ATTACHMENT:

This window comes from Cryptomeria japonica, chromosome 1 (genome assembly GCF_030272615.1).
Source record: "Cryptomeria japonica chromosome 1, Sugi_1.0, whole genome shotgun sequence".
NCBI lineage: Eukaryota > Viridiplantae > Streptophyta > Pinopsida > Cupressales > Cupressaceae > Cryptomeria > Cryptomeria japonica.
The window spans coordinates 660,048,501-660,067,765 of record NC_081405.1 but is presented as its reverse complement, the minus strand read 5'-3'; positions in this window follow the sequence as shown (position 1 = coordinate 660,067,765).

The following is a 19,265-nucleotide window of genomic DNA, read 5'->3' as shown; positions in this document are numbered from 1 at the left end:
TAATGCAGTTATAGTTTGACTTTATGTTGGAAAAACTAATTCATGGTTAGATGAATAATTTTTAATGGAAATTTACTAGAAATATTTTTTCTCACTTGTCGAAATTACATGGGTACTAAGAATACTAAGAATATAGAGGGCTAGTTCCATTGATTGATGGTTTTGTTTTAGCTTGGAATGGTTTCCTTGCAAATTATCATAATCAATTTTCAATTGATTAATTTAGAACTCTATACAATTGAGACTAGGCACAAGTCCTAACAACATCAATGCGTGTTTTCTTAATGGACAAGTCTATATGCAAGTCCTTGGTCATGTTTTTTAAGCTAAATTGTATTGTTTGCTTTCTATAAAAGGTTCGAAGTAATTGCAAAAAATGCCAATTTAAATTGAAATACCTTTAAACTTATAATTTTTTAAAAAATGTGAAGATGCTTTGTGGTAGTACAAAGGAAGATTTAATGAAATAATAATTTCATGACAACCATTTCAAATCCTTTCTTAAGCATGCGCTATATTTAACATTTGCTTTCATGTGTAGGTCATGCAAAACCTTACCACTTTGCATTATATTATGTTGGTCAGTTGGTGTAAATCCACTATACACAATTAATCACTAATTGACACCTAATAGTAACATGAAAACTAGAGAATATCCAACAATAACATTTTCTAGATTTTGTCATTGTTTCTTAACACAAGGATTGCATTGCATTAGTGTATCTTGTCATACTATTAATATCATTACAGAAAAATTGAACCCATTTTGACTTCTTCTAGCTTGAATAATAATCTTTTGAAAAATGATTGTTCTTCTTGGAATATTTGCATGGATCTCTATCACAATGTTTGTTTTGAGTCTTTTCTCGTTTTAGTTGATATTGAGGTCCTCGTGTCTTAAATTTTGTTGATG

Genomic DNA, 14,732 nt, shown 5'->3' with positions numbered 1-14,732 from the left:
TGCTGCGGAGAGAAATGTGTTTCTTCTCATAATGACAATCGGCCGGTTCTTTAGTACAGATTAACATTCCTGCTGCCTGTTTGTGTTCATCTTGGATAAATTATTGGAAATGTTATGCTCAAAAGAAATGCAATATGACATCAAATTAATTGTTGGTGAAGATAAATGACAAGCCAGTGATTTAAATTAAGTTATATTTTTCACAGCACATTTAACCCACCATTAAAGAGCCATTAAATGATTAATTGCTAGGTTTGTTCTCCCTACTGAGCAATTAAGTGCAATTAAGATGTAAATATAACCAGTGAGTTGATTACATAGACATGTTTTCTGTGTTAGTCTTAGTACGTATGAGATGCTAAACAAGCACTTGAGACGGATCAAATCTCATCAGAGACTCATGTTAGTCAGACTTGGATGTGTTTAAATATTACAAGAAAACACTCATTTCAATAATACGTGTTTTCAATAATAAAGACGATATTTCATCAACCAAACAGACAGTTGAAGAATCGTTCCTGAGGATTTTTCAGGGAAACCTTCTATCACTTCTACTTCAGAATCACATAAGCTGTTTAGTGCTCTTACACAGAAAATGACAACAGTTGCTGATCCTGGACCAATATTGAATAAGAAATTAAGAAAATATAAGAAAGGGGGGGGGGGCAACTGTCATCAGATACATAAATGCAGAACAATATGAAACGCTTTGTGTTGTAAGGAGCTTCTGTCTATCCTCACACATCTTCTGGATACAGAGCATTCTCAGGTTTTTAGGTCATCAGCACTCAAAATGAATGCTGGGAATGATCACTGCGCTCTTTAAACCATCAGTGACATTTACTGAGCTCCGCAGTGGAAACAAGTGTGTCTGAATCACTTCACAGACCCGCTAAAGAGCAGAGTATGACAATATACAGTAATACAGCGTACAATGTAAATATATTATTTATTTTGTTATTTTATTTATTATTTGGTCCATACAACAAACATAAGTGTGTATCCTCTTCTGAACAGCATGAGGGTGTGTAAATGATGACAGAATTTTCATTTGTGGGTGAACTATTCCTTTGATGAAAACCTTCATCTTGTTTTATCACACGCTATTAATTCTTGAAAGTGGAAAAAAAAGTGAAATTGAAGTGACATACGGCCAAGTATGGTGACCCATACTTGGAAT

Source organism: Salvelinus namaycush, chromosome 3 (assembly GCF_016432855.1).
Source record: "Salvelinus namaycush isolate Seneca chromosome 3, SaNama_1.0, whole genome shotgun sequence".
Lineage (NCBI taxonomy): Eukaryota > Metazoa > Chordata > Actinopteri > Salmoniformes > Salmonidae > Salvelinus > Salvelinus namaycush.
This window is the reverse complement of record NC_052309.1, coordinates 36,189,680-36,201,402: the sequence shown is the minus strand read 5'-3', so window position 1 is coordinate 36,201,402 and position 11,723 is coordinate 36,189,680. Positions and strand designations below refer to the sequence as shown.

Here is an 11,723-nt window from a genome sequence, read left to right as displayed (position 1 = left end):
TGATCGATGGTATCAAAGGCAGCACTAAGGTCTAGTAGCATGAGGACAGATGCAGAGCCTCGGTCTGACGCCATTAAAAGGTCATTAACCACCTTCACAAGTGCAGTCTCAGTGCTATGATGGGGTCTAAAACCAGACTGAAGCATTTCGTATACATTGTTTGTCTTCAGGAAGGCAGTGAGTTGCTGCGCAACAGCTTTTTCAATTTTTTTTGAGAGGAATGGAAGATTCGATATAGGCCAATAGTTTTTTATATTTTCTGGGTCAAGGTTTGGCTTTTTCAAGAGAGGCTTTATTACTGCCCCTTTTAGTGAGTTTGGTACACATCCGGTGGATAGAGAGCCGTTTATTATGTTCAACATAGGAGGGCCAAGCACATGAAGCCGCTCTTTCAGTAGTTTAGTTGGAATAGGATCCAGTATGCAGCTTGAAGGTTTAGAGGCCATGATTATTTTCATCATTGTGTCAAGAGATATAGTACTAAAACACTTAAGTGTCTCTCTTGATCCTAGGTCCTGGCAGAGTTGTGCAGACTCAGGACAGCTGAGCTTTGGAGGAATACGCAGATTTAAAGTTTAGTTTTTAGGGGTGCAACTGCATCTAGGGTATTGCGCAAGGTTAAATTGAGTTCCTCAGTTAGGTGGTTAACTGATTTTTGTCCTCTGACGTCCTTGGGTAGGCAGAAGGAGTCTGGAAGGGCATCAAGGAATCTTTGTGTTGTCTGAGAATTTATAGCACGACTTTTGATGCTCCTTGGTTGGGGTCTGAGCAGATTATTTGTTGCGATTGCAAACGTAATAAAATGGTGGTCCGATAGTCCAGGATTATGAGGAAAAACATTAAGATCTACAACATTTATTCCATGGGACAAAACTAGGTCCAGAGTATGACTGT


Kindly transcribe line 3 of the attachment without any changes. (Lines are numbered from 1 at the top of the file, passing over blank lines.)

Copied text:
NCBI lineage: Eukaryota > Viridiplantae > Streptophyta > Pinopsida > Cupressales > Cupressaceae > Cryptomeria > Cryptomeria japonica.